So our Web team has expanded to Sofia in Bulgaria, with developers joining our already established agile teams. With this change to our team dynamics, we have learnt how to work remotely really well, while we are still identifying new areas for improvements as our team grows and the remote tech around us improves. Last week we delivered our ambitious keynote on remote working at #HXConf which definitely highlighted some of the challenges . . . this was intentional 😉
This blog is a follow up from that to highlight the key points made during the session from starting a call, to facilitating an effective remote session and some more.
Organising a call can be extremely simple as long as everyone is on the same page. As a business we use Google calendar to organise the time and attendees on the call. Google hangouts is the tool we use to host the calls as the functionality is already there (and it is free).
- Add your invites to check availability, they get a notification in advance.
- Google hangouts creates a shared accessible link to host the call, accessible to anyone with a gmail account.
- The green bars in the right hand corner do a sound check for you: thanks Google!
Over the last few weeks we have been exposed to remote planning meetings, stand-ups, catch-ups and retrospectives. Each different type of meetings introduced new challenges and we tested out various sessions in different environments with different equipment. Now looking back we have learnt some really useful tips.
Setting up your equipment
- Use good equipment, desk speakers and microphones if in a group.
- Individuals calling in: use good headsets that restrict background noise.
- If you do not have the equipment you need to get it ordered!
- Think about your environment. You don’t want to have a remote call in a loud office where you will distract others and the background noise will distract the call.
- Make sure your equipment is set up properly. Two places to check: your google call settings and the default setup of your machine - change both if you are not sure.
- The quality of the call will depend on the quality of the internet connection - use ethernet or strong WIFI connections. If one connection on the call has a bad connection it will impact everyones call.
- Sometimes if the microphone and speaker are too close you can get an extremely distracting echo of your own voice, and we all hate the sound of our own voice!
- Be organised with the set up otherwise it can cut into your meeting time.
Another really important point when facilitating a remote meeting is to put your remote worker first as their contribution is really important and sometimes they need some encouragement to speak up.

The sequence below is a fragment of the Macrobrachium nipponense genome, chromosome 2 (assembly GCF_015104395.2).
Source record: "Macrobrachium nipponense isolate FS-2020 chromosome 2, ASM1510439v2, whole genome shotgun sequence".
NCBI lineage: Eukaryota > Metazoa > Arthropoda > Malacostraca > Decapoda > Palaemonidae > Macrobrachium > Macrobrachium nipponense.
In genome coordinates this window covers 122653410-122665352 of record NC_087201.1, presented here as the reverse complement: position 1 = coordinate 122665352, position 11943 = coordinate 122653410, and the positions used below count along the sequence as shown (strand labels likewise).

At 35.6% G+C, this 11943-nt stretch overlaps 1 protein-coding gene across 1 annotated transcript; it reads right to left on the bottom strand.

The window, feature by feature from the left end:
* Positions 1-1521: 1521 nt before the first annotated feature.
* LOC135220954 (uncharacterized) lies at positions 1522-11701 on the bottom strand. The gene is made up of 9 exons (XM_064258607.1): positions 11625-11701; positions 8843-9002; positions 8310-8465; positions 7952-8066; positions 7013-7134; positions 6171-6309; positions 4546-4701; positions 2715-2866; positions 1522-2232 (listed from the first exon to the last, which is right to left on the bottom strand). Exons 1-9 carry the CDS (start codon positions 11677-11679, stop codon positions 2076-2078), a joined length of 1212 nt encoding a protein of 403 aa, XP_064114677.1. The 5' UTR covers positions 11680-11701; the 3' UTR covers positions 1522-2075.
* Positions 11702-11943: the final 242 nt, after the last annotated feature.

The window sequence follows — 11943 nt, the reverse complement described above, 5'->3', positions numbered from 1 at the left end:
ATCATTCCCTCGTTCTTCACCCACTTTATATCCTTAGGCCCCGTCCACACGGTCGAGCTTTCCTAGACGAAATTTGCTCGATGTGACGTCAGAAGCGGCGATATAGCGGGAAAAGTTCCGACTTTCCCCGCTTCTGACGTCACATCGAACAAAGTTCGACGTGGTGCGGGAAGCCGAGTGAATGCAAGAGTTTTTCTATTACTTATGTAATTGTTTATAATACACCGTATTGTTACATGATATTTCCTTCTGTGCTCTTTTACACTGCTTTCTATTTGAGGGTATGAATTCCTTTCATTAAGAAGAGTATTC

How to put you remote team member first
- Actively ask questions and encourage engagement.
- If you are the remote worker speak up, let the team know if you are finding the call challenging for whatever reason.
- Think about time zones. Try to organise meetings at times that are suitable for everyone and try to spread out meetings.
- You tend too use up more energy following conversations remotely so don’t organise to many closely together!
- Engagement is really important so try to make the remote workers feel like they are not at a disadvantage, use multiple cameras to show what is happening in the room. It is much easier to follow a conversation if you can see body language.
- Think about creative ways to collaborate - we have had some great tools and electronic boards introduced to share ideas on.
- Oh and don’t forget screen share on Google Hangouts.
- Think about how best to use the equipment, desk microphones have a limited range so think about the how you are projecting your voice so you can be heard clearly.
- Additionally have you ever been in a meeting where there are two conversations happening . . . it is so hard to follow. This is multiplied when listening in on a remote call.
One final point, our web team now have two different types of remote meetings. An already established agile team starting to work remotely and a new member of the team working remotely with new people. The second scenario introduces new challenges because the team familiarity is not yet established. Making that individual feel part of the team sooner will create a more effective team, better collaboration and more open and honest relationships!
Remote working is not more difficult, it is just different. Team habits need to change slightly but once adopted you will see the benefits and contributions from your remote team member, no matter where they are based. One useful tool my team recently adopted was running a remote themed retrospective after a few weeks of practice. This allowed us to highlight what we were doing really well so we could refer back to our points if our habits slip back.Tags remote, working